Basil Care in Winter: 10 Golden Rules

Basil and Watercress Sprouts | Okrasiuk

Basil is one of most popular plants in herb gardening around the world, and their flavorful leaves are a wonderful addition to any home cooking. However, for those who do not live in a tropical climate where Basil can thrive all year round and easily reseed themselves, it could be a challenge to keep your Basil growing healthily during the winter months.

Basil is an annual plant. Unless under an optimal condition, it does not survive the next season. However, you can extend the plants’ life until the winter months (or even beyond) and enjoy the tastiest leaves based on these simple rules.

1. Collect Seeds. Many seasoned herb gardeners know the secret of pinching away Basil flowers so that the plant can focus all its energy to produce the healthiest, vibrant leaves. However, if you plan to grow basil year after year, it may be wise to let a few basil plants to flower and produce seeds, so you can collect and store them for next year.
What you should do:

  • Let the flower blooms and then withers and turn dry. Then, if you look up from below, you will see tiny black seeds attaching to the dry flower pods.
  • Wait until the flower is dried, then cut them out, put them in a plastic bag and shake it. The seeds will be nicely collected in the bag.
  • Please note that there is no need to shake it too forcefully — if some of the seeds refuse to detach from the flower, it might mean that they are not fully matured.

2. Transfer Basil Indoors. Basil originates from Central Asia and Africa where the temperature never falls below the 40s. If you live in an area where the temperature can fall below 45F (7C), you should seriously consider transferring your Basil indoors.

3. Give It A Nice Haircut. Before transferring your Basil in pots, it is a good herb gardening practice to prune your plant. There are many advantages: First, during the pruning process, dead or unhealthy leaves and branches are removed and so the nutrients will not be wasted to these unproductive part of the plant. Secondly, a proper pruning ensures good ventilation, which is very important in keeping the basil plant free from fungus and harmful insects. As a general rule, Basil and most herbal plants can be pruned back by one third, and no more than two-thirds.

4. Give It A Nice Shower. This is another simple yet important step in Basil care before winter arrives. A hearty shower to the plants can wash off the insects, larvae and eggs that may have stuck on the Basil leaves. For best results, insecticidal soap can be sprayed on the plant, once a week for a few weeks, before the actual transfer to ensure your Basil is completely free of these annoying little animals.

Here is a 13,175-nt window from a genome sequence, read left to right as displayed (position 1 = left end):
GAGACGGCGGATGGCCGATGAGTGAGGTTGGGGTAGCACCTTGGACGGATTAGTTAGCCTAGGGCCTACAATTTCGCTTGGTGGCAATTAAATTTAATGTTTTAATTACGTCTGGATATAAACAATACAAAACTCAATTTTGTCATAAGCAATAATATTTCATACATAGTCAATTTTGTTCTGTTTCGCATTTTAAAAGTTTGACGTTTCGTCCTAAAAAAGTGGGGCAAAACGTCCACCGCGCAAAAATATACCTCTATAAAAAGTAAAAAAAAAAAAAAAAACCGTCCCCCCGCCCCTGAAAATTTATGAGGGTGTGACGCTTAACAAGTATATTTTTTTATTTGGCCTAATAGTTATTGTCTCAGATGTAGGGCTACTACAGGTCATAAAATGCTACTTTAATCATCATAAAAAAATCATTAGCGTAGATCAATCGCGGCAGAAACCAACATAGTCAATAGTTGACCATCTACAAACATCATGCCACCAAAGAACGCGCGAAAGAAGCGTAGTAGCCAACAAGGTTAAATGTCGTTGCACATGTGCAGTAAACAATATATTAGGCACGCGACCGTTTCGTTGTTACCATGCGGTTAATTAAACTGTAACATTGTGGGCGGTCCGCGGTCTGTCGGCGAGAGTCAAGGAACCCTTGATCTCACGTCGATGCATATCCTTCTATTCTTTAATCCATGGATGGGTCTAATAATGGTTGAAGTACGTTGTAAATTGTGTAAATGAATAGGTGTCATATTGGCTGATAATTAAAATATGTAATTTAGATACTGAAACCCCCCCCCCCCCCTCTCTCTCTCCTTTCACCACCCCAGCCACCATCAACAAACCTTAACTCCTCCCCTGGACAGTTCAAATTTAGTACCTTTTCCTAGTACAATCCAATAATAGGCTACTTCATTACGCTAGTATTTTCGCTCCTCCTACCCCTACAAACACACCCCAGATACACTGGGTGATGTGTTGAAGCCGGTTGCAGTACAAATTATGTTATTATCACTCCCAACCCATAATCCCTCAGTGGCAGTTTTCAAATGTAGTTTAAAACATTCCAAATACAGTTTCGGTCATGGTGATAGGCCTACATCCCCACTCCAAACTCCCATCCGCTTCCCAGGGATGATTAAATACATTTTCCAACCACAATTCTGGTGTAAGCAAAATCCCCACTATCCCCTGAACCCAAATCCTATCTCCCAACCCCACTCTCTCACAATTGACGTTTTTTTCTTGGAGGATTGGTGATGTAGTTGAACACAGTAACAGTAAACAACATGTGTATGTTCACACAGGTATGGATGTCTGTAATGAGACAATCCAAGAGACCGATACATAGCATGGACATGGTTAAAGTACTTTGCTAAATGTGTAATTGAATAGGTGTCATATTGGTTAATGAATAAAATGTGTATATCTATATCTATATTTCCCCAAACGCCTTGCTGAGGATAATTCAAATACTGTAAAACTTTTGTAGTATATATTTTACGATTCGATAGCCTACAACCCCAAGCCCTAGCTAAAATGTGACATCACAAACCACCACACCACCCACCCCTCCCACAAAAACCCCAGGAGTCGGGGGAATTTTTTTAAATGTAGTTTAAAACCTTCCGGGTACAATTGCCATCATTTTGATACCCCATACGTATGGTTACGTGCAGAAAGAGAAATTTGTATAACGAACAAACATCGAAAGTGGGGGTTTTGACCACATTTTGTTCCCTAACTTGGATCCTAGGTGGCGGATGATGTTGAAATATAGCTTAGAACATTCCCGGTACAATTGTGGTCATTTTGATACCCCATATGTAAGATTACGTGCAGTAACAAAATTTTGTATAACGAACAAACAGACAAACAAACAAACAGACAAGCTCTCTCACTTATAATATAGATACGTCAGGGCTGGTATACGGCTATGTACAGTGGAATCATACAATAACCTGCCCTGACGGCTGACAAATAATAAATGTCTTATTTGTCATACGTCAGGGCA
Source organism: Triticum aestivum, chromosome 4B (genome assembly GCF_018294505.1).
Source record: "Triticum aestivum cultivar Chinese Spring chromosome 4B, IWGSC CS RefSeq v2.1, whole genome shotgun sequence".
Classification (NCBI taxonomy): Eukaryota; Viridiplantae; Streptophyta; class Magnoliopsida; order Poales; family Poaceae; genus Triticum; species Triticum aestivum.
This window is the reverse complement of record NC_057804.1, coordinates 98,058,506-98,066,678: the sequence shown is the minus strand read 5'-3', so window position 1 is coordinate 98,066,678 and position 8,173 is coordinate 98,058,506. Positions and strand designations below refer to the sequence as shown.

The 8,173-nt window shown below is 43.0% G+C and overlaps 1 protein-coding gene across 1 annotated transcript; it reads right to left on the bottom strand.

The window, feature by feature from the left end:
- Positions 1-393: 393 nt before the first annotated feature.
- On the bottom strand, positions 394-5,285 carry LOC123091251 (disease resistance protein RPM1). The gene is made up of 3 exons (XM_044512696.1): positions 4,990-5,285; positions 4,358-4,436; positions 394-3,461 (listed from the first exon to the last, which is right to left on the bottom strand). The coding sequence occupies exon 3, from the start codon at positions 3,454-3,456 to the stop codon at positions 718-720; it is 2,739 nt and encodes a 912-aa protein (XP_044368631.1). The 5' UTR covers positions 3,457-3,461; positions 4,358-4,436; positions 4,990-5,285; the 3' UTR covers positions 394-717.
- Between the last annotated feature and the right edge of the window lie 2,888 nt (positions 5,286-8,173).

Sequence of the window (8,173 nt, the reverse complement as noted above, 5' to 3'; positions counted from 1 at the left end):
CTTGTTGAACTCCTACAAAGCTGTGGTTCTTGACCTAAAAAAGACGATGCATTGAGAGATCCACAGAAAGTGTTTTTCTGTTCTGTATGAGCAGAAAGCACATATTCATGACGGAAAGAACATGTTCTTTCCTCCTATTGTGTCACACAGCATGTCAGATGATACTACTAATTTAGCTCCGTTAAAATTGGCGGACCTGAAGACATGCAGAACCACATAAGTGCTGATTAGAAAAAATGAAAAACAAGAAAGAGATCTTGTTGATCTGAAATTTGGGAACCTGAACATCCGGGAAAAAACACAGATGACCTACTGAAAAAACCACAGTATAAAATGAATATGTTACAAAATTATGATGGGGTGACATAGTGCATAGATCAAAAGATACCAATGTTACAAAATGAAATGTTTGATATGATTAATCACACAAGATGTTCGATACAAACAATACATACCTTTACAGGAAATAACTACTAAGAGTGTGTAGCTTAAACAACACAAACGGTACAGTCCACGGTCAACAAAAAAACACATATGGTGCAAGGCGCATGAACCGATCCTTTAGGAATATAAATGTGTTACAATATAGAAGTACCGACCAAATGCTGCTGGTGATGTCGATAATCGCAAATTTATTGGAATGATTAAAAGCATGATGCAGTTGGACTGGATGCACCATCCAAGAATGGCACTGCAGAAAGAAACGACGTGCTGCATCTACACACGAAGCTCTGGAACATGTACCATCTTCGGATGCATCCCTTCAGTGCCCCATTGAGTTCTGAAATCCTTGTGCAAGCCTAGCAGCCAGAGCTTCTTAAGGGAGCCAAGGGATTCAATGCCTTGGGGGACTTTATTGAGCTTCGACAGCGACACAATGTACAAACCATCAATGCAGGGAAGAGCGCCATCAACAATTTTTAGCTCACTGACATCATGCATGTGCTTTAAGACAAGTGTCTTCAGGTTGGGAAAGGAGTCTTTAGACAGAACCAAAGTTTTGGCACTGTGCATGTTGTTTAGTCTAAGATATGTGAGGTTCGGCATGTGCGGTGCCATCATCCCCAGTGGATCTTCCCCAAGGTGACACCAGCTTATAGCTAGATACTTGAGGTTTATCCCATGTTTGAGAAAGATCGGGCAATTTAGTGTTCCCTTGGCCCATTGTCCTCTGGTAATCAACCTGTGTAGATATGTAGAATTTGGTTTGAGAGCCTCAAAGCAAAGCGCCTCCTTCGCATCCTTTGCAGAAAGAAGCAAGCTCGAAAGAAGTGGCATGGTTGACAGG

5 Pick A Bright Spot At Home. Basil is a sun lover, so it is natural that you should place the potted Basil in a sunny spot. You Basil will be happy if they can get 4-6 hours of direct sunlight. An ideal place would be the south and/or west corner which is typically the warmest part of your home.

6. But Not Too Close To The Window. This applies if your windows are not well insulated. While this area is usually the best sunny spot, the Basil can be damaged during the night chill when temperature drops to 40F or below, as the window is usually the least insulated part of your home.

7. Do Not Over-Water. Although Basil needs more water than the Mediterranean herbs (e.g. Rosemary), the herb can’t survive over-watering, especially if the soil or pot does not drain well. In particular, don’t let the pots sit in saucers full of water for a long period because when the roots cannot breathe they will quickly rot and die.

8. Air Circulation. Many herb gardening practitioners understand the importance of sun and water for the Basil. But most didn’t realize that keeping the spot airy is very essential for the health of the plant, especially for growing Basil in pots. Why? Air circulation is naturally poorer in an indoor environment, and your Basil (as well as other herbs and plants) are more succumb to fungal diseases. The solution includes a proper pruning to create more space for each individual leaves, as mentioned in Rule #3. The pots should not be placed too closely to each other for the same reason.

9. Do Not Over-Feed. Basil is not a typical herb in a way that it loves to be fed. Having said that, since its growth decelerates when the summer is over, it is important not to overfeed the plant as it enters its dormant period.

10. Check The Leaves Regularly. Because of its strong flavor, Basil is resistant to most harmful insects, but fungal disease may attack the plants in a cool, stale environment. It is always a good practice to check the leaves regularly for signs of mildews and other diseases, and all the affected leaves and stems should be removed immediately to avoid spreading to the whole plant. By “all” the leaves, I really mean it — If it means 80% of the plant, so be it! Having said that, if you follow the rules above, your leaves should stay healthy, vibrant and strong for the rest of the months at your home. Enjoy your herbal harvest, and best wishes to your Basil care success!

Megan Saurus is a dedicated herb gardener and author, and someone who is passionate about cooking, health and life. To learn more about basic Basil Care tips and ways to harvesting and preserving herbs before winter arrives, please visit her website at

Source: Megan Saurus

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